Other parts of the tour (in no particular order) included the history of Cadburys and the Bournville site, a viewing of the factory where we could see bars of chocolate being wrapped. It was after this section (and the viewing of a 3D film about the robots who do the packing) that we got out next free chocolate. We also got to see the set used for the 'Sponsored by Cadburys' opnening sequence used for Coronation Street.
Part way through the tour there was a tasting room. On our way in we were handed small pots of melted chocolate to taste. We also saw chocolate being set into shell shaped moulds and lumps of fudge being dipped into liquid chocolate - these were then made available for tasting. We came out of this room into the next area but couldn't see any other members of our party, so we ducked back under the barrier and went back into the tasting room - this was only to try to find the other. We had no intention of eating more chocolate. Honest.
Possibly the strangest part of the tour was the car ride through the Cocoa Bean Village. This was bizarre, with the beans in various settings from quaint village life through to skiing. A lot of the scenery was animated with flowers swaying from side to side.
The tour ended up in the Factory Shop, where anyone who hadn't become fed up with chocolate could buy more.
We decided to go shopping in Birmingham by bus instead of train. We both have travel passes which allow us to travel anywhere in the West Midlands by bus so it wouldn't cost us anything to go. Unfortunately the bus takes around 3 times longer than the train. Not worth it just to save a few quid (so we took the train back home again).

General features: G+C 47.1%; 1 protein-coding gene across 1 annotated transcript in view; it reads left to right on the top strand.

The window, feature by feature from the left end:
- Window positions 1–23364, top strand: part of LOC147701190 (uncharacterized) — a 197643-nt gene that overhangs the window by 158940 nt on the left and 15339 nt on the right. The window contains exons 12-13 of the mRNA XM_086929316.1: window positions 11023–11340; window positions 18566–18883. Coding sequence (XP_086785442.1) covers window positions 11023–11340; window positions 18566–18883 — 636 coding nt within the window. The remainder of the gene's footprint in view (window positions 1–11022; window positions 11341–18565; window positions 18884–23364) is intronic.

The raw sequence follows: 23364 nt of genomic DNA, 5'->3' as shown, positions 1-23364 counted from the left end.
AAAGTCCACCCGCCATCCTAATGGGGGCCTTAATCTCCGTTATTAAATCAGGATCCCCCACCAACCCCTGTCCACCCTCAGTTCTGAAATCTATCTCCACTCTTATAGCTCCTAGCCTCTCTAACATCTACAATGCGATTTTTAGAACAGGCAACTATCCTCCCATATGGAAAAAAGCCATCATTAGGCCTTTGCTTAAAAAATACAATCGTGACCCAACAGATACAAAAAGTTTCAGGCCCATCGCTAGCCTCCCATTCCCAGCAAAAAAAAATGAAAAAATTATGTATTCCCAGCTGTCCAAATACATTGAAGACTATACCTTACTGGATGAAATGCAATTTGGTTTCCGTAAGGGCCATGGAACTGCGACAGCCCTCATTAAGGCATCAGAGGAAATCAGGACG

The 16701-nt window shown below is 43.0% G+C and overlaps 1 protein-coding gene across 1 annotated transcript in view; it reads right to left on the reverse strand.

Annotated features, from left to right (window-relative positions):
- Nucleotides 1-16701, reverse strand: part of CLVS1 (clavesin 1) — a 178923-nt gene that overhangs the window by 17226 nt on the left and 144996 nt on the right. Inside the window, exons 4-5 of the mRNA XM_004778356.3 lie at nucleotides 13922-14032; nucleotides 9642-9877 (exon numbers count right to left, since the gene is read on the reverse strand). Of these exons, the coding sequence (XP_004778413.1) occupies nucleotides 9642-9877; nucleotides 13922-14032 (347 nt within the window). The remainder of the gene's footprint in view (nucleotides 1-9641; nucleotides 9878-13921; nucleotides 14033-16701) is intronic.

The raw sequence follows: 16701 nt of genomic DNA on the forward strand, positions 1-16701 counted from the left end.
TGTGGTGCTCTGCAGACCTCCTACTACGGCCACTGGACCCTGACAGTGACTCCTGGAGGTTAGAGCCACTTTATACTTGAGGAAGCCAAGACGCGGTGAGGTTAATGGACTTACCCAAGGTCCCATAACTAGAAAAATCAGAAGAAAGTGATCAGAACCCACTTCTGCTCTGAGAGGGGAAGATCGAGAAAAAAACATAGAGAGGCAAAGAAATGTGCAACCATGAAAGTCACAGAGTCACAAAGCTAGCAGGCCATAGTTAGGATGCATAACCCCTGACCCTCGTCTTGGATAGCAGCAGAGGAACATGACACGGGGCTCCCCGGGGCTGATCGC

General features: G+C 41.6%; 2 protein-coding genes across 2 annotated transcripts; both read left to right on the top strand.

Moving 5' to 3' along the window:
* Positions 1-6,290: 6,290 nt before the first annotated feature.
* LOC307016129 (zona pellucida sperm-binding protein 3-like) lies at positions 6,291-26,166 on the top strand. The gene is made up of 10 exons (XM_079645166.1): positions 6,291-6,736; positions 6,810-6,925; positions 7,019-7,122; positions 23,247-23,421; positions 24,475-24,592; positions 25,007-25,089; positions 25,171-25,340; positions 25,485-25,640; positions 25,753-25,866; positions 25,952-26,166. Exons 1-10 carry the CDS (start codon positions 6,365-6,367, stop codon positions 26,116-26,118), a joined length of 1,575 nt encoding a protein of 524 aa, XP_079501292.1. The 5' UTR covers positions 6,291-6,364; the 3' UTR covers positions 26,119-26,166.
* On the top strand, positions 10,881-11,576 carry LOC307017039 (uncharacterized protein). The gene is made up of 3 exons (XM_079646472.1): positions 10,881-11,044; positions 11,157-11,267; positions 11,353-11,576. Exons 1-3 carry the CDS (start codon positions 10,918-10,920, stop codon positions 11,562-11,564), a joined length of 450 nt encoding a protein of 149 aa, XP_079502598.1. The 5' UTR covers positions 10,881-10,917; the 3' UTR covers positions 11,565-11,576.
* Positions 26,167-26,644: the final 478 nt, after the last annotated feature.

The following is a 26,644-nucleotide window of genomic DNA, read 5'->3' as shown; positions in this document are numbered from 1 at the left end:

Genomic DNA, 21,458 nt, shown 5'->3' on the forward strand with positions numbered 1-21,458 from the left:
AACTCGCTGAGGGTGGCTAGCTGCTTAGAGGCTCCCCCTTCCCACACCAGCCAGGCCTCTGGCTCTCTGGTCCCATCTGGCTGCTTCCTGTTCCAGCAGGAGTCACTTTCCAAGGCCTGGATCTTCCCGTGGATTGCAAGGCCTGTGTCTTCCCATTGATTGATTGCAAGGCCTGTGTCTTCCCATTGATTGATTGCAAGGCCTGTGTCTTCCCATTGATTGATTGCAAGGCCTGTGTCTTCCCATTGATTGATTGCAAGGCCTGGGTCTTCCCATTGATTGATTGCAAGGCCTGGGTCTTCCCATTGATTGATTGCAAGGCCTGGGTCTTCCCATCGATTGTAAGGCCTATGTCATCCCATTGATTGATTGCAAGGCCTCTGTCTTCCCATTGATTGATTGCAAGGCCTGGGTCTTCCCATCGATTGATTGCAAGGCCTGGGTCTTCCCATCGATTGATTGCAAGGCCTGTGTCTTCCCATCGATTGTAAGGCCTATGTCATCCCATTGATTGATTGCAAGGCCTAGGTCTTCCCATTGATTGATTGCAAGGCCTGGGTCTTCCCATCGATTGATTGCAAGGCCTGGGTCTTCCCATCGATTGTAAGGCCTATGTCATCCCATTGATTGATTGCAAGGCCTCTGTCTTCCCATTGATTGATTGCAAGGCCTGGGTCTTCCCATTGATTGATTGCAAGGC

We had a walk round the market, getting some fruit and veg and some less healthy chocolate-coated strawberries. We went to Selfridges to get some of their so-called mini onion bhajis, which are fairly huge but terrific value at only 50p each and taste great. Lunch was at McDonalds - only because we had a b.o.g.o.f voucher for a value meal, otherwise I try to avoid the place.
This was a great day out - lots of free samples of food and drink (but mainly drink). The ticket cost includes one of the 'theatre' shows. We decided to see Gordon Ramsay. I would have been disappointed if he didn't swear, since that's what he seems to excel at.
He was demonstrating a 3 course meal starting with a soup. All was going well until he tried to liquidize the soup. He lifted the jug off the liquidizer base and it came apart, dumping the soup all over the worktop.
In the main hall there were more cookery demonstrations. We caught a glimpse of Anthony Worral-Thompson doing one of them. But the highlights were Gordon Ramsay's soup and the huge number of free samples we managed to obtain. We did actually spend some money though: 2 bottles of a decent sparkling wine (we made sure we sampled some first) and 12 big bags of kettle chips.
It was very warm and sunny today so rather than stay in the office all day, I decided to have a walk along the canal, from the Mailbox to Brindley Place (and back again). Here are some of the photos I took.
They seem to be having a few problems with the departures boards at Birmingham New Street. I took this photo last night, but it was also showing this interesting variant of the Blue screen of death last week. They seem to have sorted it (or simply rebooted) because it was working ok today.
The above looks more like a Bios screen which you see when a computer starts up. Here is a 'proper' blue screen of death, on the same screen.